Agile Approaches for Successfully Managing and Executing Projects in the Fourth Industrial Revolution

Agile Approaches for Successfully Managing and Executing Projects in the Fourth Industrial Revolution

Alexius A. Emejom (University of the People, USA), Carl Burgess (University of North Texas at Dallas, USA), Donna Pepper (Benedictine University, USA) and Joan Adkins (Colorado Technical University, USA)
DOI: 10.4018/978-1-5225-7865-9.ch001

Abstract

The fourth industrial revolution utilizes artificial intelligence by automating large quantities of numbers to increase the chances of project success. The Project Management Institute lists examples of project outcomes, including but not limited to the Pyramids of Giza, the Great Wall of China, the Panama Canal, and the placement of the International Space Station into Earth's orbit. This chapter highlights how the fourth industrial revolution (Industry 4.0) impacted the evolution of agile project management practices. It discusses how these could be applied in conjunction with traditional waterfall project management or as a standalone approach. Topics discussed include a definition and elements of project management, waterfall vs. agile project management, transitioning to agile methods, developments in agile project management, agile practices, and leading agile projects and project managers.
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Definition And Elements Of Project Management

A project is defined as a set of unique temporary interrelated activities that are executed within a fixed time (schedule), meeting a certain cost, and following limitations (scope) to achieve a specific goal (Project Management Institute, 2017b). PM is the application of knowledge, skills, tools, and techniques to project activities that meet the desired project requirements on time, on budget, and within a defined scope (ibid, 2017).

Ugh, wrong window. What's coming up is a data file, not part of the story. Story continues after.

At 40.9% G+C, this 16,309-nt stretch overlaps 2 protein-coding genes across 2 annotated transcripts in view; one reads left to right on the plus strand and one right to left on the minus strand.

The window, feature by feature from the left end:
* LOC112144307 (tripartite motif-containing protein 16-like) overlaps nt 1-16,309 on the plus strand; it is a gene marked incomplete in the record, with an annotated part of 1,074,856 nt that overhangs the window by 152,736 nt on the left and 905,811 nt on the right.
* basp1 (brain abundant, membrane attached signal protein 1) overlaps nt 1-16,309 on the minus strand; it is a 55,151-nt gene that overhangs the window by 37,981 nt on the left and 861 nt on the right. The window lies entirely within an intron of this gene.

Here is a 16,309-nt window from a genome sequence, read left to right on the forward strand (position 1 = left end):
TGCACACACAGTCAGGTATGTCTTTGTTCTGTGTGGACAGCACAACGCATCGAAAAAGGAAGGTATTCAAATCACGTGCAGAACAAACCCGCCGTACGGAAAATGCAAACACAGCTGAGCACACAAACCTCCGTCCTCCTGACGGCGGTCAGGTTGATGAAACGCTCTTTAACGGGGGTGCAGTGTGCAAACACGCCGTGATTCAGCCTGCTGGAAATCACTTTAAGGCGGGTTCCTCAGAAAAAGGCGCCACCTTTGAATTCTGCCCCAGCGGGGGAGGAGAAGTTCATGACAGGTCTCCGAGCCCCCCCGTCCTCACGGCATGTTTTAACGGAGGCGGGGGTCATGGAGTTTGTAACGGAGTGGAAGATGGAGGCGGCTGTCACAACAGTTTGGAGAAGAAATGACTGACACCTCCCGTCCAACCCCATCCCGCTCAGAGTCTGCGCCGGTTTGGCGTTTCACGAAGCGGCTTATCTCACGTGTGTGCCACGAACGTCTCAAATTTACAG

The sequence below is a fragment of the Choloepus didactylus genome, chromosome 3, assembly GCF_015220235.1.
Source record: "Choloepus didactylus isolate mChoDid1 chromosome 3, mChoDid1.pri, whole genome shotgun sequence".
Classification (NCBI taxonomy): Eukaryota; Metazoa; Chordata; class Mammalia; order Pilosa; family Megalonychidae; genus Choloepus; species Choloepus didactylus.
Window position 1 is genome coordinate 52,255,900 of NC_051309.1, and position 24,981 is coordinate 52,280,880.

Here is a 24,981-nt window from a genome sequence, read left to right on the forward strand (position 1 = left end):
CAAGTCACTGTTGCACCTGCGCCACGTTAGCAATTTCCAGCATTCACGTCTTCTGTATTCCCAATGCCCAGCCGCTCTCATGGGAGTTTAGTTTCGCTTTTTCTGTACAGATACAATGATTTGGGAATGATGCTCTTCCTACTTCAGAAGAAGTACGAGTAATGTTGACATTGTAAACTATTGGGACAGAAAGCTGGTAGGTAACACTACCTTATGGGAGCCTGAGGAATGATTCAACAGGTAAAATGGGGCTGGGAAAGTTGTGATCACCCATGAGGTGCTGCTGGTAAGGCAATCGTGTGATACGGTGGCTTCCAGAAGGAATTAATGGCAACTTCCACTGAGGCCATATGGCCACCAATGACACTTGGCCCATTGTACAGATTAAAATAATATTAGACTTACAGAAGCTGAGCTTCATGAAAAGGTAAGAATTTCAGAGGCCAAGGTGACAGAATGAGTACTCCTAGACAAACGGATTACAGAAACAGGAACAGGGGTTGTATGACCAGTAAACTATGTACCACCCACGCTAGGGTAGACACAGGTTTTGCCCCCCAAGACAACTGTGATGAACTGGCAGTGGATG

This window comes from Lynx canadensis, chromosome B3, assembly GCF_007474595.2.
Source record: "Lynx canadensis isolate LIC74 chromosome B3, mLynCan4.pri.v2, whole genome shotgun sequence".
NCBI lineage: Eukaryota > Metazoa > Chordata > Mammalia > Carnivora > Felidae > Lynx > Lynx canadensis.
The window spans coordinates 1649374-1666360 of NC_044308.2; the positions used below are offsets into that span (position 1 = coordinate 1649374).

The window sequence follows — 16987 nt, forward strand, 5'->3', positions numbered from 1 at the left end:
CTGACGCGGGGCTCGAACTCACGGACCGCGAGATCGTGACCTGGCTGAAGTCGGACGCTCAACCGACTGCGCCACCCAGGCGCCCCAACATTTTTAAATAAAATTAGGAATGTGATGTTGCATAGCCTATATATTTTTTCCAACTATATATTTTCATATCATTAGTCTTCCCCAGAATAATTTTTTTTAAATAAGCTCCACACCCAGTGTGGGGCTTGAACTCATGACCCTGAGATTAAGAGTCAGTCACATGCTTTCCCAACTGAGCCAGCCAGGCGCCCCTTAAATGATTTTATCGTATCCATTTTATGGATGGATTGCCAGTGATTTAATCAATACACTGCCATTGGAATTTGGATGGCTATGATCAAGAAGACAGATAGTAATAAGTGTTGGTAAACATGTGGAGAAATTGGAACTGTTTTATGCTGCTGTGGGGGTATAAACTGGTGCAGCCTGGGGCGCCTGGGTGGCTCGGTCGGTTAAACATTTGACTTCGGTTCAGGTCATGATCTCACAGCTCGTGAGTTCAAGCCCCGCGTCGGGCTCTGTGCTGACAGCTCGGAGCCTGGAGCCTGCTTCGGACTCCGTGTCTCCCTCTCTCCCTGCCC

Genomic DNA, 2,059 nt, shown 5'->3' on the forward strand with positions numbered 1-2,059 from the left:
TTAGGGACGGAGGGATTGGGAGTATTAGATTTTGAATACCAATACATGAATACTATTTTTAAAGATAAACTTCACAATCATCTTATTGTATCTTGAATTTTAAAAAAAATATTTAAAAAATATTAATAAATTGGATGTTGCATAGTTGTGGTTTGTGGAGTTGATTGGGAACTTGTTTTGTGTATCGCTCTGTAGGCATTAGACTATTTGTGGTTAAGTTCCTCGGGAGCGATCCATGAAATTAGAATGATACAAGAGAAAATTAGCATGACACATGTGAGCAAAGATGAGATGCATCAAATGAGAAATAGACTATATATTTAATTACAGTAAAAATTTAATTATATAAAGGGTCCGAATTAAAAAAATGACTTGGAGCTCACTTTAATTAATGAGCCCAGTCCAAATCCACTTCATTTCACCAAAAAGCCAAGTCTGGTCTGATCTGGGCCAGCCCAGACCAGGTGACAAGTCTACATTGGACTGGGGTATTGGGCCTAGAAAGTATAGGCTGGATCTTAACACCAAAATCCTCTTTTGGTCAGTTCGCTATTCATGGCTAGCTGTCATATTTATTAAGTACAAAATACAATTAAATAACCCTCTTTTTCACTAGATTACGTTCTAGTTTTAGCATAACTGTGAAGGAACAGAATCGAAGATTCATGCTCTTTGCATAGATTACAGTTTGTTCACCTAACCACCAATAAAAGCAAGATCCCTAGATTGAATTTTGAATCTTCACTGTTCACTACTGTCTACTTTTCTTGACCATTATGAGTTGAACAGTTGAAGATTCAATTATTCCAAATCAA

Although used by industries for many years, PM received minimal recognition until the 1950s and 1960s (Loucks, 2008). Over the last 25 years, PM has adapted to changes in society by increasing professionalism in special projects (Thomas & Adams, 2005). Organizations set and achieved goals with PM through an iterative four-step process of plan, do, check, and act (PDCA). These steps fall into the following process groups in PM: (1) initiating; (2) planning; (3) executing, monitoring, and controlling; and (4) closing (Project Management Institute, 2017b). These phases help the project manager understand the project scope, recognize challenges, and resolve issues connected to PM (Melton, 2004). This process has also assisted businesses and industries to recognize (rather than repeat) mistakes (Owen & Burstein, 2005).

The initiating process group is the first phase for PM. During this phase, the project manager communicates with other members of management to establish objectives and determine their project needs (Suttle, n.d.). When the team has decided on whether to accept or reject the project, they may use descriptive analytics, predictive analytics, and prescriptive analytics (Kelly, 2017). Descriptive analytics provide data aggregation and data mining to inform team members on information concerning the past. Predictive analytics use statistical modeling to understand the future. To assist in possible outcomes, project managers may use prescriptive analytics to optimize and simulate algorithms (Kelly, 2017).

Key Terms in this Chapter

Cyber Physical Systems: A system used to manage projects like robotics, cloud computing, and other autonomous frameworks.

Waterfall: First introduced in 1970 by Dr. Winston W. Royce, this software development uses a particular cascading of steps.

Industry 4.0: Referred to as the integration of computers and automation, Industry 4.0 is the meeting of autonomous computer systems.

Agile Methodologies: A framework with four ideologies: (1) response to change; (2) adaptive planning; (3) speedy delivery; and (4) constant improvement. This project management approach is implemented through software development.

Software Development: A set of processes used for testing, designing, conceiving, and fixing frameworks and/or other software applications and components.

Cloud Computing: An Internet service platform (generally, a pay for storage).

Cognitive Computing: A system that analyzes data by looking for and identifying potential conflicts, patterns, solutions, and suggestions.

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